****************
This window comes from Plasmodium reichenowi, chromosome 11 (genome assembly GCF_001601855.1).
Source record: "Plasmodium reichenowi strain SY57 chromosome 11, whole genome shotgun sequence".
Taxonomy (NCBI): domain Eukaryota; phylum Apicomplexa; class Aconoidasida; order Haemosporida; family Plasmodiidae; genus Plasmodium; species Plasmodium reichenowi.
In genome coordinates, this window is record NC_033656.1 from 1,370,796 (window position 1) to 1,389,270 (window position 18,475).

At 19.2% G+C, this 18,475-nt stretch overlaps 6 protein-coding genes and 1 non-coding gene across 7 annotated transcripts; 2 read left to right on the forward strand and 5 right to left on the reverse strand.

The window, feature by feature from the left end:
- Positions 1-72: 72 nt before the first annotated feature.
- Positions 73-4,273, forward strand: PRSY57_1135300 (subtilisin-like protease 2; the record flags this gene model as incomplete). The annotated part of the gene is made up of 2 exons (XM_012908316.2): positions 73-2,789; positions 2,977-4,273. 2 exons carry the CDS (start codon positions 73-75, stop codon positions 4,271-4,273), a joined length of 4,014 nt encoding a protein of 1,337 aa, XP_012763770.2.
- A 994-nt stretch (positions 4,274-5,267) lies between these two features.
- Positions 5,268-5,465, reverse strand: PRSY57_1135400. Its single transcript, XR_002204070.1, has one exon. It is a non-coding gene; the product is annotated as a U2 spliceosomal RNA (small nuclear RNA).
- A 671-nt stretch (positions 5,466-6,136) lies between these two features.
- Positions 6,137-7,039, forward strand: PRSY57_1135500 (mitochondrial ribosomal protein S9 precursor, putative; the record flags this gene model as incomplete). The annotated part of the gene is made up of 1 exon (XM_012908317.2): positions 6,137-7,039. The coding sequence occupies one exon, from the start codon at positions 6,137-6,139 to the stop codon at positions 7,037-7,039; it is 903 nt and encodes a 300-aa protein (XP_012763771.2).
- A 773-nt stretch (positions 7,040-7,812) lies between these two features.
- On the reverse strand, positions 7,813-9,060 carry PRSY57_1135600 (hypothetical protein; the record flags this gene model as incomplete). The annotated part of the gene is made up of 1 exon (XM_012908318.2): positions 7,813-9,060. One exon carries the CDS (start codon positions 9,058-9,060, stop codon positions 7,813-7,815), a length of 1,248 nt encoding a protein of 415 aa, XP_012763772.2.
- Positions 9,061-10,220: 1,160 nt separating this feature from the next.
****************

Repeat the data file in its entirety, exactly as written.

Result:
This window comes from Plasmodium reichenowi, chromosome 11 (genome assembly GCF_001601855.1).
Source record: "Plasmodium reichenowi strain SY57 chromosome 11, whole genome shotgun sequence".
Taxonomy (NCBI): domain Eukaryota; phylum Apicomplexa; class Aconoidasida; order Haemosporida; family Plasmodiidae; genus Plasmodium; species Plasmodium reichenowi.
In genome coordinates, this window is record NC_033656.1 from 1,370,796 (window position 1) to 1,389,270 (window position 18,475).

At 19.2% G+C, this 18,475-nt stretch overlaps 6 protein-coding genes and 1 non-coding gene across 7 annotated transcripts; 2 read left to right on the forward strand and 5 right to left on the reverse strand.

The window, feature by feature from the left end:
- Positions 1-72: 72 nt before the first annotated feature.
- Positions 73-4,273, forward strand: PRSY57_1135300 (subtilisin-like protease 2; the record flags this gene model as incomplete). The annotated part of the gene is made up of 2 exons (XM_012908316.2): positions 73-2,789; positions 2,977-4,273. 2 exons carry the CDS (start codon positions 73-75, stop codon positions 4,271-4,273), a joined length of 4,014 nt encoding a protein of 1,337 aa, XP_012763770.2.
- A 994-nt stretch (positions 4,274-5,267) lies between these two features.
- Positions 5,268-5,465, reverse strand: PRSY57_1135400. Its single transcript, XR_002204070.1, has one exon. It is a non-coding gene; the product is annotated as a U2 spliceosomal RNA (small nuclear RNA).
- A 671-nt stretch (positions 5,466-6,136) lies between these two features.
- Positions 6,137-7,039, forward strand: PRSY57_1135500 (mitochondrial ribosomal protein S9 precursor, putative; the record flags this gene model as incomplete). The annotated part of the gene is made up of 1 exon (XM_012908317.2): positions 6,137-7,039. The coding sequence occupies one exon, from the start codon at positions 6,137-6,139 to the stop codon at positions 7,037-7,039; it is 903 nt and encodes a 300-aa protein (XP_012763771.2).
- A 773-nt stretch (positions 7,040-7,812) lies between these two features.
- On the reverse strand, positions 7,813-9,060 carry PRSY57_1135600 (hypothetical protein; the record flags this gene model as incomplete). The annotated part of the gene is made up of 1 exon (XM_012908318.2): positions 7,813-9,060. One exon carries the CDS (start codon positions 9,058-9,060, stop codon positions 7,813-7,815), a length of 1,248 nt encoding a protein of 415 aa, XP_012763772.2.
- Positions 9,061-10,220: 1,160 nt separating this feature from the next.